Pozo Mine, the most menacing mine building I’ve ever seen. Black and white film, shot with the Fuji GX680, a beast of a camera.
What time is it?
A buck-fifty shot for a postcard stand. Taken from the Stone Arch Bridge.
While the stokers are gone, the pipes bringing pulverized coal down were left.
An abandoned news stand between the concourse and ticket booths. This is one of my favorite pictures from the 2000s.
The sun sets in front of a huge concrete building—about four times the size of the power plant. Probably a corn storage bin from an ethanol operation that ran here in the 1980s.
This is what it might have looked like if a new Ford descended in the elevator with its headlights on. As seen from the Mississippi side–the opposite portal faces the sand mine.
This seemed to be the newest building on the property.
This section retains water and is mostly shaded, so moss has found a way to live in the concrete.
The iconic outline of a prairie sentinel. Quintessential rural industrial architecture.
The roof of the elevator was partly lit naturally with six big skylights. The less electricity pumped into a grain elevator, the less chance of a grain dust explosion.
Looking out of Kurth Malt a the neighbors–the silos past Electric Steel are those of the Froedert Malt Company, now gone.
One of a few rolling workbenches to keep the thousands of pulleys, cogs, and belts working properly.
After demolition in the mid 2000s, this interior door became exterior. I remember walking through the car shed as a teenager. It was a shortcut, if I didn’t get caught.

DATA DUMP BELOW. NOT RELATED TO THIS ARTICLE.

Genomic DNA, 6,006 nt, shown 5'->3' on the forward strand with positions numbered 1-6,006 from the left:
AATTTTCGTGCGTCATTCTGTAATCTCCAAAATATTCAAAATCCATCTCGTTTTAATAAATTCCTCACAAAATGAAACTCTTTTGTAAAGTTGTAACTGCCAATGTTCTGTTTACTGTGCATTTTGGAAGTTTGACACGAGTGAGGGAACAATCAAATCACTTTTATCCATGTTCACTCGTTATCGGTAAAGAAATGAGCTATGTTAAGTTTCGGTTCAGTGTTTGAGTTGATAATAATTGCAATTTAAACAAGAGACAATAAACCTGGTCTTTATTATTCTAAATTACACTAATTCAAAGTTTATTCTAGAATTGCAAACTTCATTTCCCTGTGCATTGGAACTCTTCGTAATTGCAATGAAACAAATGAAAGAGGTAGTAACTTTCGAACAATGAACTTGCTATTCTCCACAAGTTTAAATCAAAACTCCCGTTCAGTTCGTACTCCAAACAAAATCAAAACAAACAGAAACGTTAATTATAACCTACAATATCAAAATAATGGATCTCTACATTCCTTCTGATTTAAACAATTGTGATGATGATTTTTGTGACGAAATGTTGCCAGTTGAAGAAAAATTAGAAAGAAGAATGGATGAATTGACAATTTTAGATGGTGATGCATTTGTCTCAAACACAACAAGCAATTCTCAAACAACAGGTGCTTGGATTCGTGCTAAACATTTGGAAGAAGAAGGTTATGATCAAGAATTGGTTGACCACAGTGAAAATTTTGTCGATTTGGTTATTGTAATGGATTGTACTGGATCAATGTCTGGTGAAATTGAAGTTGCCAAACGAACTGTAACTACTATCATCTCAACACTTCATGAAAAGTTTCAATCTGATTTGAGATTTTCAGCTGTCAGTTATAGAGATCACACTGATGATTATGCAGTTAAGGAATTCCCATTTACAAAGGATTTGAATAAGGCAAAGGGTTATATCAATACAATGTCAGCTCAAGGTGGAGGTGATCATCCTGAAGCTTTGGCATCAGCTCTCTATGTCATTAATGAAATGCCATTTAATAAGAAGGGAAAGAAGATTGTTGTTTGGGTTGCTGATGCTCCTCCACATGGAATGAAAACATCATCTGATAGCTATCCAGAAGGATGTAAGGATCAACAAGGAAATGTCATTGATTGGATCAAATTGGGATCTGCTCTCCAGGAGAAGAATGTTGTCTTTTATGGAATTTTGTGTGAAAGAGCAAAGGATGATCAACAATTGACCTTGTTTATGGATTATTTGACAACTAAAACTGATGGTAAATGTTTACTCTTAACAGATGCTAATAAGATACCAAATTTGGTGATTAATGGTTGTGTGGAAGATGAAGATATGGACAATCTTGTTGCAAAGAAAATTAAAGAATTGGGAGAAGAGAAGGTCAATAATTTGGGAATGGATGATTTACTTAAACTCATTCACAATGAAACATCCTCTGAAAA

I believe these hooks were meant for hanging filters to dry.
The hospital is so self art deco that it seems like a film set!
On the boarded-up first floor of the house proper near the door to the chapel, the last pew sites next to a wet box of Bibles.
Looking at the side of 4B from the roof of its car shed.
Indianapolis’ beautiful downtown is in the distance, past the gas storage tank.
The hospital was surrounded by walking paths that crisscrossed the front green, as it was called. Part of Kirkbride’s plan was to have ample opportunities for exercise outdoors–fresh air, especially cold fresh air, was thought to have curative properties.
Ruined cars abandoned in the generator hall, long after its namesake was scrapped.
The meticulously tiled dry house shower floor–cracked by frost.
A view of the hallway outside of the auditorium.
The cemetery for the old asylum is, sadly, largely unmarked. Only in recent years has there been a real effort to locate and identify the remains there.
An experimental shaft dug in the 1950s and its Hoist House.
Through a section of the tailings boom where mountain winds tore open the sheet metal around the conveyor, I poked my head out.
For reasons unknown, this building’s concrete was designed a little thinly. It reminds me of a Chicago, IL building constructed during WWI when concrete and steel were strictly rationed and many buildings went up with insufficient superstructures. I do not have a build date for this one yet.
Standing on the ruins of the burned Northern Pacific RR Freight House. It’s the best place to watch ships move around the harbor. Some things haven’t changed…